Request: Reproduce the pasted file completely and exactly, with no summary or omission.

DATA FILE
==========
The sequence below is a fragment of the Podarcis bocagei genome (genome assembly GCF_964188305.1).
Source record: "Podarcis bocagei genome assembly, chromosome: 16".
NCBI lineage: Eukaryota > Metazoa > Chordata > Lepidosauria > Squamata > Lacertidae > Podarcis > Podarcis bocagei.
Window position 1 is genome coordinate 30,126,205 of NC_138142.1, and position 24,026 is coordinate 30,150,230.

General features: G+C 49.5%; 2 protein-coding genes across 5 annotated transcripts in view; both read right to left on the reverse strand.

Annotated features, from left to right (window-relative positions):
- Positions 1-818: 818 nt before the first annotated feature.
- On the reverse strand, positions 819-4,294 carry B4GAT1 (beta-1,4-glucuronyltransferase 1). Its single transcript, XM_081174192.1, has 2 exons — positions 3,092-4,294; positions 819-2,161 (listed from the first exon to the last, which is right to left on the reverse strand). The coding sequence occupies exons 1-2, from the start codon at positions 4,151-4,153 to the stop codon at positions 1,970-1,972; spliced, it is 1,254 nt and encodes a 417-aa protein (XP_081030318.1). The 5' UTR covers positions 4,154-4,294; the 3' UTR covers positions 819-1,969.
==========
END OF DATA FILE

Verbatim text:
The sequence below is a fragment of the Podarcis bocagei genome (genome assembly GCF_964188305.1).
Source record: "Podarcis bocagei genome assembly, chromosome: 16".
NCBI lineage: Eukaryota > Metazoa > Chordata > Lepidosauria > Squamata > Lacertidae > Podarcis > Podarcis bocagei.
Window position 1 is genome coordinate 30,126,205 of NC_138142.1, and position 24,026 is coordinate 30,150,230.

General features: G+C 49.5%; 2 protein-coding genes across 5 annotated transcripts in view; both read right to left on the reverse strand.

Annotated features, from left to right (window-relative positions):
- Positions 1-818: 818 nt before the first annotated feature.
- On the reverse strand, positions 819-4,294 carry B4GAT1 (beta-1,4-glucuronyltransferase 1). Its single transcript, XM_081174192.1, has 2 exons — positions 3,092-4,294; positions 819-2,161 (listed from the first exon to the last, which is right to left on the reverse strand). The coding sequence occupies exons 1-2, from the start codon at positions 4,151-4,153 to the stop codon at positions 1,970-1,972; spliced, it is 1,254 nt and encodes a 417-aa protein (XP_081030318.1). The 5' UTR covers positions 4,154-4,294; the 3' UTR covers positions 819-1,969.